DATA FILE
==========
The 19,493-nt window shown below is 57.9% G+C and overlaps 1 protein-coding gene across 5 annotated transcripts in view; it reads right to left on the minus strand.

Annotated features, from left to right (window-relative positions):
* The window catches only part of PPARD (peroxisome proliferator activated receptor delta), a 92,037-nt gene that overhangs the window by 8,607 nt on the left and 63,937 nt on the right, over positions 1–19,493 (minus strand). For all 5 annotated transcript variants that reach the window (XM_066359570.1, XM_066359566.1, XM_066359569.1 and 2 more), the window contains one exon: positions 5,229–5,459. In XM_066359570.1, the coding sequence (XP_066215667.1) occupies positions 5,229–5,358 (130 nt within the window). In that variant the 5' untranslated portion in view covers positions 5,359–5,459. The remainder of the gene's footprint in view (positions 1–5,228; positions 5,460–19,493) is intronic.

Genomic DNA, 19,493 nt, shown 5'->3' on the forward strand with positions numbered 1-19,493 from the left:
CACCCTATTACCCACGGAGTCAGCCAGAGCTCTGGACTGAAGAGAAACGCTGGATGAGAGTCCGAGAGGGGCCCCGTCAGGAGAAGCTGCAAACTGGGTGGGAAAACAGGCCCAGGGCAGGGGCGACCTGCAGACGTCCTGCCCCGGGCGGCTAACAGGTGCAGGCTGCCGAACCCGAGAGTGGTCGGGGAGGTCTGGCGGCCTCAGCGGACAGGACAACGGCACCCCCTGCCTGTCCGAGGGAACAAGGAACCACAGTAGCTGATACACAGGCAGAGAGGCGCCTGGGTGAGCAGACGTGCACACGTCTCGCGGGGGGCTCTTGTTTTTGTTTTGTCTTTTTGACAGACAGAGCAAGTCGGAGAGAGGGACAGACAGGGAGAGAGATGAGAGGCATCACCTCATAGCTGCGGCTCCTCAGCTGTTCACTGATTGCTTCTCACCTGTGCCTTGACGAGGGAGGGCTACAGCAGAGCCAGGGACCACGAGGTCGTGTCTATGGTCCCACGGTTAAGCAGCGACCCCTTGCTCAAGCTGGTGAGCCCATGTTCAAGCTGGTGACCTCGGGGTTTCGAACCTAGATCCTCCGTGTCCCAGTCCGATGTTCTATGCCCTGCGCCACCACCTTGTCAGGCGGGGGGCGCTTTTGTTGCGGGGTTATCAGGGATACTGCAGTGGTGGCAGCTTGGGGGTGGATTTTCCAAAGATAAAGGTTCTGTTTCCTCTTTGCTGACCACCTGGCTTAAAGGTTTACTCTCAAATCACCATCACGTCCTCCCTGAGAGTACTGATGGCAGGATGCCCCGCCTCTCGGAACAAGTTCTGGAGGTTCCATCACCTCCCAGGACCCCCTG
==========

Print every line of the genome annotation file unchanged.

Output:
The 19,493-nt window shown below is 57.9% G+C and overlaps 1 protein-coding gene across 5 annotated transcripts in view; it reads right to left on the minus strand.

Annotated features, from left to right (window-relative positions):
* The window catches only part of PPARD (peroxisome proliferator activated receptor delta), a 92,037-nt gene that overhangs the window by 8,607 nt on the left and 63,937 nt on the right, over positions 1–19,493 (minus strand). For all 5 annotated transcript variants that reach the window (XM_066359570.1, XM_066359566.1, XM_066359569.1 and 2 more), the window contains one exon: positions 5,229–5,459. In XM_066359570.1, the coding sequence (XP_066215667.1) occupies positions 5,229–5,358 (130 nt within the window). In that variant the 5' untranslated portion in view covers positions 5,359–5,459. The remainder of the gene's footprint in view (positions 1–5,228; positions 5,460–19,493) is intronic.

Genomic DNA, 19,493 nt, shown 5'->3' on the forward strand with positions numbered 1-19,493 from the left:
CACCCTATTACCCACGGAGTCAGCCAGAGCTCTGGACTGAAGAGAAACGCTGGATGAGAGTCCGAGAGGGGCCCCGTCAGGAGAAGCTGCAAACTGGGTGGGAAAACAGGCCCAGGGCAGGGGCGACCTGCAGACGTCCTGCCCCGGGCGGCTAACAGGTGCAGGCTGCCGAACCCGAGAGTGGTCGGGGAGGTCTGGCGGCCTCAGCGGACAGGACAACGGCACCCCCTGCCTGTCCGAGGGAACAAGGAACCACAGTAGCTGATACACAGGCAGAGAGGCGCCTGGGTGAGCAGACGTGCACACGTCTCGCGGGGGGCTCTTGTTTTTGTTTTGTCTTTTTGACAGACAGAGCAAGTCGGAGAGAGGGACAGACAGGGAGAGAGATGAGAGGCATCACCTCATAGCTGCGGCTCCTCAGCTGTTCACTGATTGCTTCTCACCTGTGCCTTGACGAGGGAGGGCTACAGCAGAGCCAGGGACCACGAGGTCGTGTCTATGGTCCCACGGTTAAGCAGCGACCCCTTGCTCAAGCTGGTGAGCCCATGTTCAAGCTGGTGACCTCGGGGTTTCGAACCTAGATCCTCCGTGTCCCAGTCCGATGTTCTATGCCCTGCGCCACCACCTTGTCAGGCGGGGGGCGCTTTTGTTGCGGGGTTATCAGGGATACTGCAGTGGTGGCAGCTTGGGGGTGGATTTTCCAAAGATAAAGGTTCTGTTTCCTCTTTGCTGACCACCTGGCTTAAAGGTTTACTCTCAAATCACCATCACGTCCTCCCTGAGAGTACTGATGGCAGGATGCCCCGCCTCTCGGAACAAGTTCTGGAGGTTCCATCACCTCCCAGGACCCCCTG